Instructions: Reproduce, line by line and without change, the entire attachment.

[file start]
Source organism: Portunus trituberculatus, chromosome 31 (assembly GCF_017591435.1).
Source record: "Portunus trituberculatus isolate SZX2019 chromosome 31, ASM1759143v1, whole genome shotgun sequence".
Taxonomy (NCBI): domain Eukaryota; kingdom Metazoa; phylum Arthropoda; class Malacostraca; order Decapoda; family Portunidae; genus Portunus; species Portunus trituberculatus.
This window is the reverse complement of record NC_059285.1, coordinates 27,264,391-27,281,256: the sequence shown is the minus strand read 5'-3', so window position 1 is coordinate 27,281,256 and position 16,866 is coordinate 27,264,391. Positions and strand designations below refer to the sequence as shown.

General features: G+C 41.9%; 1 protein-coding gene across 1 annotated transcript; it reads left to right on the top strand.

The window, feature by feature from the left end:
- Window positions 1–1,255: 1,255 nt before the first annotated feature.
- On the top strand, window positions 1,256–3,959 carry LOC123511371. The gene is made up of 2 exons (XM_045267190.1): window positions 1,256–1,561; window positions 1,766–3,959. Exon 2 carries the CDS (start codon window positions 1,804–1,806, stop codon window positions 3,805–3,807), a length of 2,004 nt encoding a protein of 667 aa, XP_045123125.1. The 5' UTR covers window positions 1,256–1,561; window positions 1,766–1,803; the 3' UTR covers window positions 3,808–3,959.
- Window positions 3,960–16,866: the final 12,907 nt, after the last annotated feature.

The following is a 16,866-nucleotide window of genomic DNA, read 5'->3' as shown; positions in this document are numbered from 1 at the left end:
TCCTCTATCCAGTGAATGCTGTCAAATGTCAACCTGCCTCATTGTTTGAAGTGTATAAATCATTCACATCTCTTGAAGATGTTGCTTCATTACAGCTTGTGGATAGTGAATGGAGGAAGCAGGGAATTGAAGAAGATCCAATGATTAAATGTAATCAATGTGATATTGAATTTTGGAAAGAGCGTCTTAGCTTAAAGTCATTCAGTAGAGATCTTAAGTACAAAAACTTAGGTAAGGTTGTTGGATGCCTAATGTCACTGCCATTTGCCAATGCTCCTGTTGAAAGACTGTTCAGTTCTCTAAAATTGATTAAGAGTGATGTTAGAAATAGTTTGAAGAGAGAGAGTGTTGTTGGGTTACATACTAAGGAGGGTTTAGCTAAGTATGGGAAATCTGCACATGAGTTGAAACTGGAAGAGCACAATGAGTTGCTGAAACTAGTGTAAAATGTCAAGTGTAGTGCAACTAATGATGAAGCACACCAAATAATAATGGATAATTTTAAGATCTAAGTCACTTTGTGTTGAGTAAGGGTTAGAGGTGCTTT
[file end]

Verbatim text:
Source organism: Portunus trituberculatus, chromosome 31 (assembly GCF_017591435.1).
Source record: "Portunus trituberculatus isolate SZX2019 chromosome 31, ASM1759143v1, whole genome shotgun sequence".
Taxonomy (NCBI): domain Eukaryota; kingdom Metazoa; phylum Arthropoda; class Malacostraca; order Decapoda; family Portunidae; genus Portunus; species Portunus trituberculatus.
This window is the reverse complement of record NC_059285.1, coordinates 27,264,391-27,281,256: the sequence shown is the minus strand read 5'-3', so window position 1 is coordinate 27,281,256 and position 16,866 is coordinate 27,264,391. Positions and strand designations below refer to the sequence as shown.

General features: G+C 41.9%; 1 protein-coding gene across 1 annotated transcript; it reads left to right on the top strand.

The window, feature by feature from the left end:
- Window positions 1–1,255: 1,255 nt before the first annotated feature.
- On the top strand, window positions 1,256–3,959 carry LOC123511371. The gene is made up of 2 exons (XM_045267190.1): window positions 1,256–1,561; window positions 1,766–3,959. Exon 2 carries the CDS (start codon window positions 1,804–1,806, stop codon window positions 3,805–3,807), a length of 2,004 nt encoding a protein of 667 aa, XP_045123125.1. The 5' UTR covers window positions 1,256–1,561; window positions 1,766–1,803; the 3' UTR covers window positions 3,808–3,959.
- Window positions 3,960–16,866: the final 12,907 nt, after the last annotated feature.

The following is a 16,866-nucleotide window of genomic DNA, read 5'->3' as shown; positions in this document are numbered from 1 at the left end:
TCCTCTATCCAGTGAATGCTGTCAAATGTCAACCTGCCTCATTGTTTGAAGTGTATAAATCATTCACATCTCTTGAAGATGTTGCTTCATTACAGCTTGTGGATAGTGAATGGAGGAAGCAGGGAATTGAAGAAGATCCAATGATTAAATGTAATCAATGTGATATTGAATTTTGGAAAGAGCGTCTTAGCTTAAAGTCATTCAGTAGAGATCTTAAGTACAAAAACTTAGGTAAGGTTGTTGGATGCCTAATGTCACTGCCATTTGCCAATGCTCCTGTTGAAAGACTGTTCAGTTCTCTAAAATTGATTAAGAGTGATGTTAGAAATAGTTTGAAGAGAGAGAGTGTTGTTGGGTTACATACTAAGGAGGGTTTAGCTAAGTATGGGAAATCTGCACATGAGTTGAAACTGGAAGAGCACAATGAGTTGCTGAAACTAGTGTAAAATGTCAAGTGTAGTGCAACTAATGATGAAGCACACCAAATAATAATGGATAATTTTAAGATCTAAGTCACTTTGTGTTGAGTAAGGGTTAGAGGTGCTTT